• Yield proxies -- On the flip side, the utilities, telecom, consumer staples, and REITs will likely continue to exhibit weakness (as opposed to the banks) if yields roar back to the 3% mark. Of those sectors, the first three mentioned were the worst performers of the eleven in the S&P for the entire month of May, by a mile (telecom -2.3%, staples 1.8%, utilities -1.7% vs S&P 500 +2.2%, and tech up a whopping 7.1%)
  • Large-cap tech -- Speaking of tech’s leadership, that’s been one constant for this market over the long haul. In fact, several of the FAANGs closed at records on Friday, including Facebook (up ~30% from its Cambridge Analytica low), Apple (on its way to $1 trillion market cap as WWDC gets under way today), and Amazon (inching closer to a market cap of $800 billions). Keep an eye on all things tech as BofAML’s three-day TMT conference starts tomorrow with NVDA, TXN, INTC, WDC, MSFT, CSCO, and SQ all listed as presenters.
  • Cybersecurity -- PANW surprised investors with a late Friday preannouncement coupled with CEO transition news one day ahead of its scheduled earnings. The numbers look good (billings up almost 33% y/y, or the fastest growth seen in the past six quarters, according to Keybanc) and could lift shares of cybersecurity peers like FEYE and PFPT, who both present at BofAML’s TMT conference tomorrow.
  • Biotech -- ASCO rolls on and our roundup of winners and losers is on the wire; so far MRK and LOXO are indicated up while NKTR, JNCE, and BLUE are poised to open lower

Notes From the Sell Side

Some of the biggest calls so far..

BofAML is telling clients to buy NVDA (top pick) and AMD after a review of graphics chip market trends, concluding that gaming is "picking up slack for crypto".. the bank is also double downgrading flow control name CFX to an underperform on FX and structural growth concerns..

Morgan Stanley sounds like they’re getting close to upgrading WMT ("risk/reward screens positive in the context of our equal-weight rating") after the company’s shareholders meeting...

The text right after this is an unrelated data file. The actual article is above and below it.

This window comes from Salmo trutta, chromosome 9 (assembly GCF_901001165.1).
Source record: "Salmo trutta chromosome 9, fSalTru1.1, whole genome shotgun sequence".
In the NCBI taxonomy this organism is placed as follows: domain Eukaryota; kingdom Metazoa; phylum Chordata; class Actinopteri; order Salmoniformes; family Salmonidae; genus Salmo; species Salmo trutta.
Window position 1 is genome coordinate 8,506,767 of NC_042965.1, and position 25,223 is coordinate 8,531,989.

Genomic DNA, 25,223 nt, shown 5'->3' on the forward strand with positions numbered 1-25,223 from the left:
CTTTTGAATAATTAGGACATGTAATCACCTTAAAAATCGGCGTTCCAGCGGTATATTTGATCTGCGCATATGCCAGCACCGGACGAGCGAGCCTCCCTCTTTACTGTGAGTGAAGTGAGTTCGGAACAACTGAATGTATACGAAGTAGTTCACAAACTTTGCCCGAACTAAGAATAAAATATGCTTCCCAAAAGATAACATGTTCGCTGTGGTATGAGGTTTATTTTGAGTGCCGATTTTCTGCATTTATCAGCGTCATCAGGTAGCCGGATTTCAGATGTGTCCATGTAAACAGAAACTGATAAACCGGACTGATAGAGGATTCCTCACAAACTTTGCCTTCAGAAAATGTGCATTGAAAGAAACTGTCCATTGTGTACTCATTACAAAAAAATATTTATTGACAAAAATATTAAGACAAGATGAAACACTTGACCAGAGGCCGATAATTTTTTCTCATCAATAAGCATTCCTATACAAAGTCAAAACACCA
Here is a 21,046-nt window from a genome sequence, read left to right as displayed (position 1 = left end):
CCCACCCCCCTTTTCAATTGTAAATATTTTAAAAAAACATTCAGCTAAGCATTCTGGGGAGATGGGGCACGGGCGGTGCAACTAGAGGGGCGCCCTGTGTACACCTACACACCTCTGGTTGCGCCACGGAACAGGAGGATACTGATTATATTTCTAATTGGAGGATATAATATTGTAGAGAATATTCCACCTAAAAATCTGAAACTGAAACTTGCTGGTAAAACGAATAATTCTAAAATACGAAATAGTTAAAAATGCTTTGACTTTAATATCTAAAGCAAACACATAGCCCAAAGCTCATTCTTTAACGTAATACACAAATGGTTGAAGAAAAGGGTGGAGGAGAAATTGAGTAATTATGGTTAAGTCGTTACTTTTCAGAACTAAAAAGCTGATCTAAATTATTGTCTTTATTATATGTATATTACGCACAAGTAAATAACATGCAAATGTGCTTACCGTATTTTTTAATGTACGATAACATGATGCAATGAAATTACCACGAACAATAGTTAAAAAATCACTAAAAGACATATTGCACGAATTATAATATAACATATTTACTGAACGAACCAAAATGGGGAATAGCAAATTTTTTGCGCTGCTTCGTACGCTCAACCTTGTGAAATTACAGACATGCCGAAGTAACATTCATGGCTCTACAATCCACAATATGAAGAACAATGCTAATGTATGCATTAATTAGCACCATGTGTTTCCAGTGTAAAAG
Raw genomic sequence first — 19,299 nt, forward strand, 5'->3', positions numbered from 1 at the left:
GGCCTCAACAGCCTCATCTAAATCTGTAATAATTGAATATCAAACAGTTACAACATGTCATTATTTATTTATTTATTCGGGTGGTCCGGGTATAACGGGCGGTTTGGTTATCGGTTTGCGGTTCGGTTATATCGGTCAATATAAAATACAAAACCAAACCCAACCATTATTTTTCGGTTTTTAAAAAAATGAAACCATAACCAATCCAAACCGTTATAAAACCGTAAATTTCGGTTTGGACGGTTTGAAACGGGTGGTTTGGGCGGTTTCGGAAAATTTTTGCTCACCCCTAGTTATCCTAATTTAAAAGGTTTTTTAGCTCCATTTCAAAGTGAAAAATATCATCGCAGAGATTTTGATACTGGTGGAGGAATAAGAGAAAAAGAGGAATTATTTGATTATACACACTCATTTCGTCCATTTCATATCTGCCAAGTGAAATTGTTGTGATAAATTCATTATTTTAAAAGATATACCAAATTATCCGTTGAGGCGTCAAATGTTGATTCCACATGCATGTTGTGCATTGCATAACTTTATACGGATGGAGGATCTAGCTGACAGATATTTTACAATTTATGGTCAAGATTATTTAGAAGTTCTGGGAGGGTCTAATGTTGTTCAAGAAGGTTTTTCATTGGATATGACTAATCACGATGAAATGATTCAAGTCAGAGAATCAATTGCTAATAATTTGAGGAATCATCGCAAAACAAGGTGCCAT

Keybanc is lifting their price target on high-flier WWE to $71 (among the highest on the Street) from $49 on likeliness of TV rights for Raw and Smackdown greatly exceeding prior expectations..

And lastly, this one isn’t exactly sell-side (or buy-side any more, actually), but more of an ICYMI: Whitney Tilson, who held a short selling conference a month ago, says in a blast email that TSLA is no longer a bad short -- "The odds that the stock does a Valeant (that’s now a verb, meaning “to collapse by 97%”) have risen from 10% to 35%. But, as with Valeant, you don’t have to be a hero here. There will be plenty of time to get in on the short side if it really does go into full-scale collapse."

Tick-by-Tick Guide to Today’s Actionable Events

  • Today -- ASCO (may impact BMY, MRK, ABBV, AZN, Roche) and Digestive Disease Week (may impact PLX, LLY)
  • 7:00am -- DVMT earnings
  • 8:00am -- PANW earnings call
  • 10:00am -- Factory Orders, Durable Goods
  • 10:00am -- AFSI shareholder vote on go-private deal (Icahn involved)
  • 12:00pm -- TXMD investor day
  • 1:00pm -- Apple’s Tim Cook gives keynote at Worldwide Developers Conference
  • 2:00pm -- KRC investor meeting
  • 4:00pm -- NEWR investor day
  • 4:05pm (roughly) -- COUP, SMAR, ASNA, HQY earnings
  • 8:00pm -- Stanley Cup, Game 4: Vegas at Washington (Caps lead 2-1)
  • 9:45pm -- China Caixin PMI